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Revista del Nacional (Itauguá)

versión impresa ISSN 2072-8174

Rev. Nac. (Itauguá) vol.15 no.2 Itauguá dic. 2023 

Original Article/Artículo Original

Autolesiones no suicidas en estudiantes de medicina: frecuencia y factores asociados

Non-suicidal Self-injury in Medical Students: Frequency and Associated Factors

1Universidad Nacional de Asunción, Facultad de Ciencias Médicas, Filial Santa Rosa del Aguaray. Santa Rosa del Aguaray, Paraguay

2Universidad Sudamericana, Facultad de Ciencias de la Salud. Salto del Guairá, Paraguay

3Universidad Nacional de Asunción, Facultad de Ciencias Médicas. San Lorenzo, Paraguay

4Fundação do ABC, Department of Neuroscience. Santo André, SP, Brasil.

5 University of São Paulo, Department of Psychiatry. São Paulo, SP, Brasil.

6University of Foggia, Department of Clinical and Experimental Medicine. Foggia, Italia.

7Universidad Internacional Iberoamericana, Doctoral Department. Campeche, México.

8Universidad Científica del Sur. Lima, Perú

9Universidad Nacional de Caaguazú, Instituto Regional de Investigación en Salud. Coronel Oviedo, Paraguay



la salud mental de los estudiantes de medicina ha sido ampliamente investigada, demostrando que forman parte de un grupo vulnerable al desarrollo de trastornos mentales.


el objetivo de esta investigación fue determinar la frecuencia de NSSI y sus factores asociados en estudiantes de medicina del Paraguay.


este fue un estudio descriptivo y transversal. Se lanzó una encuesta online para evaluar depresión, ansiedad y autolesiones, se utilizaron las escalas PHQ-2, GAD-7 y SHQ, respectivamente.


recibimos respuestas de 330 estudiantes de medicina. De los participantes, el 71,2 % eran mujeres. Se identificó que el 46,4 % de los participantes padecía depresión (PHQ-2 ≥ 3) y el 37,3 % ansiedad (GAD-7 ≥10). La frecuencia de NSSI fue del 27 % (n = 89). Los principales factores asociados a NSSI fueron un diagnóstico previo de un trastorno mental (que aumentó la probabilidad de NSSI en 3,76 veces) y/o una historia de abuso físico o sexual (con un aumento de 3,75 veces).


esta investigación encontró la presencia de NSSI en casi 3 de cada 10 de los estudiantes de medicina encuestados. Los principales factores asociados con la conducta autolesiva fueron un diagnóstico previo de un trastorno mental y/o antecedentes de abuso físico o sexual.

Palabras clave: autolesiones no suicidas; autolesiones; depresión; ansiedad; estudiantes de medicina



the mental health of medical students has been extensively researched, showing that they are part of a group vulnerable to the development of mental disorders.


the aim of this research was to determine the frequency of NSSI and its associated factors in medical students in Paraguay.


this was a descriptive and cross-sectional study. An online survey was launched to assess depression, anxiety, and self-harm, the PHQ-2, the GAD-7 and SHQ scales were used, respectively.


we received responses from 330 medical students. Of the participants, 71.2 % were female. 46.4% of the participants were identified as having depression (PHQ-2 ≥ 3) and 37.3 % as having anxiety (GAD-7 ≥10). The frequency of NSSI was 27 % (n = 89). The main factors associated with NSSI were a previous diagnosis of a mental disorder (which increased the likelihood of NSSI by 3.76 times) and/ or a history of physical or sexual abuse (with a 3.75-fold increase).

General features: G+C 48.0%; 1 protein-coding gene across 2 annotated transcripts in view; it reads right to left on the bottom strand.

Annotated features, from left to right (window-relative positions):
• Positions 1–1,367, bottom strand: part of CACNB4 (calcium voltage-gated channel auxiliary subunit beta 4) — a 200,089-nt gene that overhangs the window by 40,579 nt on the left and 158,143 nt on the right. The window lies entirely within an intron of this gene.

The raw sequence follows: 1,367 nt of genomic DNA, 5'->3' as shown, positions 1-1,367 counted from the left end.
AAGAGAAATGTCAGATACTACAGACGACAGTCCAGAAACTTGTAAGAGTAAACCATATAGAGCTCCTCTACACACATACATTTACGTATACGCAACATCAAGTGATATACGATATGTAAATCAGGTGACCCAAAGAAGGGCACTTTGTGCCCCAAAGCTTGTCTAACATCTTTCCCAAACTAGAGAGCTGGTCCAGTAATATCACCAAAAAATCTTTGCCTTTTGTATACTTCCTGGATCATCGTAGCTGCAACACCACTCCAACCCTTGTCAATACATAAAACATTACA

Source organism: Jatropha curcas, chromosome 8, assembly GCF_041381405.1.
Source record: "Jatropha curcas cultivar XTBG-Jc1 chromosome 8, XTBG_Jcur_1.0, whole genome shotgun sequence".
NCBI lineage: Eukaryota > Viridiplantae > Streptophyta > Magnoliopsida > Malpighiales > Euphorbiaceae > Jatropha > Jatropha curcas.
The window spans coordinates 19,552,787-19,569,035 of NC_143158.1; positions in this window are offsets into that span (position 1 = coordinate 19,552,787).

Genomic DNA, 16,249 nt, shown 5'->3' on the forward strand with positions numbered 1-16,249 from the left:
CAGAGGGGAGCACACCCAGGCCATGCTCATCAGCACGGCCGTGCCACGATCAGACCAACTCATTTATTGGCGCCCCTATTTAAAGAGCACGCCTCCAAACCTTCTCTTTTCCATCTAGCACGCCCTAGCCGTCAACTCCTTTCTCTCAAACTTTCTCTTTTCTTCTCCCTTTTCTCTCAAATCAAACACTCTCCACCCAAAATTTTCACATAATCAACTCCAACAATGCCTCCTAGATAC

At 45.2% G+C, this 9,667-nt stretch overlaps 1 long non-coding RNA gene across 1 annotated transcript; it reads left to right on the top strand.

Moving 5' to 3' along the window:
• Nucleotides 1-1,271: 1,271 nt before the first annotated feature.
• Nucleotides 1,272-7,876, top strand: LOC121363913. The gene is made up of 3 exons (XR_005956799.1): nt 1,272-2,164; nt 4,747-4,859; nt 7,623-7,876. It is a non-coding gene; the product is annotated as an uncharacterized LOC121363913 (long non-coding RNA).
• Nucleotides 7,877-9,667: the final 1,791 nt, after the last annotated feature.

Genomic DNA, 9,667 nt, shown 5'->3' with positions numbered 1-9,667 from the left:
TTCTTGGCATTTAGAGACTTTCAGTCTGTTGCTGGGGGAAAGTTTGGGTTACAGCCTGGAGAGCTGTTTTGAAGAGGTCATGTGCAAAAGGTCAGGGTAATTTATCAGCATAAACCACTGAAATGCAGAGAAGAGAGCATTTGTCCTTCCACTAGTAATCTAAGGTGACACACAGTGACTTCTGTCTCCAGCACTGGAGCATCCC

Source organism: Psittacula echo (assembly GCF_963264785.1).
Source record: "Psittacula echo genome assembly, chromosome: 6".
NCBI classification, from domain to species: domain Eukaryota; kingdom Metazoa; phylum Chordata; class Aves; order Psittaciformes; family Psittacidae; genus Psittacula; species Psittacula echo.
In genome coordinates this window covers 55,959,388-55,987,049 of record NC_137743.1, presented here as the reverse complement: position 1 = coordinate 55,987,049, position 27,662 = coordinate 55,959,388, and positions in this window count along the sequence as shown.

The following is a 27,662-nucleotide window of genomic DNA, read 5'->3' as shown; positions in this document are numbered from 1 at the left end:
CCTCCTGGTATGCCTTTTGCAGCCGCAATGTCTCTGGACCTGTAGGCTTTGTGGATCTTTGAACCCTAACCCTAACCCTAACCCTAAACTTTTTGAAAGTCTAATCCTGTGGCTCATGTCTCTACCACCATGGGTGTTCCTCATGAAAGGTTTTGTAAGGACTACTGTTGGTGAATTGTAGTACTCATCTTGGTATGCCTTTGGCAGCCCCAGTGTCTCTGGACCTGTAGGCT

this research found the presence of NSSI in almost 3 out of 10 of the medical students surveyed. The main factors associated with self-injurious behavior were a previous diagnosis of a mental disorder and/or a history of physical or sexual abuse.

Keywords: non-suicidal Self-injury; Self-harm; Depression; Anxiety; Medical Students


The mental health of medical students has been extensively researched, showing that they are part of a group vulnerable to the development of mental disorders and a strong impact on individual, institutional, and sociocultural levels1. Higher levels of anxiety and depression have been reported in medical students compared to the general population2,3, as well as burnout and alcohol and substance abuse4. It should be noted that students' level of well-being is a common global concern and its impairment can lead to mental illness5-9.

Self-injury comprises behaviors aimed at physical harm to oneself, regardless of the type of injury inflicted or the motive for the injury. For practical and reporting purposes, a distinction is made between non-suicidal acts of self-injury and suicide attempts10. The focus of this article is on non-suicidal self-injury.

Non-suicidal self-injury (NSSI) refers to the intentional self-inflicted destruction of body tissue without suicidal intention, in the absence of lethal intent and for reasons not socially sanctioned11,12.

These behaviors can vary over time and manifest in different forms, such as cutting, burning, scratching, self-hitting, and medication overdose13. Cutting is the most frequent and repetitive form of NSSI14,15.

NSSI is clinically important as it can be a symptom of a mental disorder, especially anxiety and depression, and can increase the risk of suicide by a factor of ten16. Hence the importance of early detection in a vulnerable population such as medical students to identify the presence of an underlying mental illness requiring timely and specific treatment. Taking into account all of the above, the objective of this research was to determine the frequency of NSSI and its associated factors in medical students in Paraguay.